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Paper: Revealing an Energetic Galaxy-Wide Outflow in a z ≈ 2 Ultraluminous Infrared Galaxy
Volume: 427, Accretion and Ejection in AGN: a Global View
Page: 74
Authors: Alexander, D. M.; Swinbank, A. M.; Smail, I.; McDermid, R.; Nesvadba, N. P. H.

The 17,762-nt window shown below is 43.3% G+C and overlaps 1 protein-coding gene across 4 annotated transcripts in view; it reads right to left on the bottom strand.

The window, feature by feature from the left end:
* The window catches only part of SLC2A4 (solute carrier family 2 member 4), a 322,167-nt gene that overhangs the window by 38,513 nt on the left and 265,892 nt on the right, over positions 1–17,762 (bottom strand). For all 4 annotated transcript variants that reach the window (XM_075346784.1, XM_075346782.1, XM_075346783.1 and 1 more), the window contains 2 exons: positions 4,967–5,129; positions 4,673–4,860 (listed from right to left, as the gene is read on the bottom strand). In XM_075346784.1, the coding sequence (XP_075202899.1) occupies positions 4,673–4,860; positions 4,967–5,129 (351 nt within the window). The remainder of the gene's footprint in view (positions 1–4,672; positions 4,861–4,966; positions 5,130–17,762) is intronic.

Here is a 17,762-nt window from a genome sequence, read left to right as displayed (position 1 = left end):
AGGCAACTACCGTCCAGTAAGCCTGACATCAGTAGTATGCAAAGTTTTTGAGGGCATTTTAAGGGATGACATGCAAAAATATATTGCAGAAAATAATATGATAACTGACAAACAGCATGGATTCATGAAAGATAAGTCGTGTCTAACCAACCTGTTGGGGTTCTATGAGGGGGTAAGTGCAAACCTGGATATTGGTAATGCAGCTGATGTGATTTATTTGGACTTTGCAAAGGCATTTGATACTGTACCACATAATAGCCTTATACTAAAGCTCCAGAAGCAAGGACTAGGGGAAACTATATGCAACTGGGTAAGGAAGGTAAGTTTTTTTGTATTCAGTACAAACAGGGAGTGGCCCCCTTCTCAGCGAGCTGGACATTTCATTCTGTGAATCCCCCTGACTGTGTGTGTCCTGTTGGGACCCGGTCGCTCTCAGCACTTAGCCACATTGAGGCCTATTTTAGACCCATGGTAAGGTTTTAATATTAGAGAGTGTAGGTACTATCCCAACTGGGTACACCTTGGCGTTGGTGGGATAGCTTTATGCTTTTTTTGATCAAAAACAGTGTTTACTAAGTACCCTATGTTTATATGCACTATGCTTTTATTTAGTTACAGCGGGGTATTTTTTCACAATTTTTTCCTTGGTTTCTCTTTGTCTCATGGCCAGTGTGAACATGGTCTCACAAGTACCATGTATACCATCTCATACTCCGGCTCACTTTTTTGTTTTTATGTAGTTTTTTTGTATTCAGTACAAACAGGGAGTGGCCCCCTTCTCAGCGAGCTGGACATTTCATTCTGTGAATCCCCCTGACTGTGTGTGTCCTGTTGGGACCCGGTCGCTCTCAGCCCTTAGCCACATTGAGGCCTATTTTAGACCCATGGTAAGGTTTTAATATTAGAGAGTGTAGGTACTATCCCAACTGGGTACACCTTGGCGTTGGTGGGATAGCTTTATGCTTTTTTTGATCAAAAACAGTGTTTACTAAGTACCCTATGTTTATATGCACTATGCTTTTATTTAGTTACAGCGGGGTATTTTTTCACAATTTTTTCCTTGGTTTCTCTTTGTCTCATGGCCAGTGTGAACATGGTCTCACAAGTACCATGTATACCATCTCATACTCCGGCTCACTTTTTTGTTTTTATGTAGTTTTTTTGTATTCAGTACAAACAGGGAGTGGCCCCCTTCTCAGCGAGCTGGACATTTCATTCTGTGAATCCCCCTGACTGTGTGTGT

Abstract: Leading models of galaxy formation require large-scale energetic outflows to regulate the growth of distant galaxies and their central black holes. However, current observational support for this hypothesis at high redshift is mostly limited to rare z > 2 radio galaxies. Here we present Gemini-North NIFS Intregral Field Unit (IFU) observations of the [O iii]λ5007 emission from a z ≈ 2 ultraluminous infrared galaxy (ULIRG; LIR > 1012 L) with an optically identified Active Galactic Nucleus (AGN). The spatial extent (≈ 4–8 kpc) of the high velocity and broad [O iii] emission are consistent with that found in z > 2 radio galaxies, indicating the presence of a large-scale energetic outflow in a galaxy population potentially orders of magnitude more common than distant radio galaxies. The low radio luminosity of this system indicates that radio- bright jets are unlikely to be responsible for driving the outflow. However, the estimated energy input required to produce the large-scale outflow signatures (of order ≈ 1059 ergs over ≈ 30 Myrs) could be delivered by a wind radiatively driven by the AGN and/or supernovae winds from intense star formation. The energy injection required to drive the outflow is comparable to the estimated binding energy of the galaxy spheroid, suggesting that it can have a significant impact on the evolution of the galaxy. We argue that the outflow observed in this system is likely to be comparatively typical of the high-redshift ULIRG population and discuss the implications of these observations for galaxy formation models.
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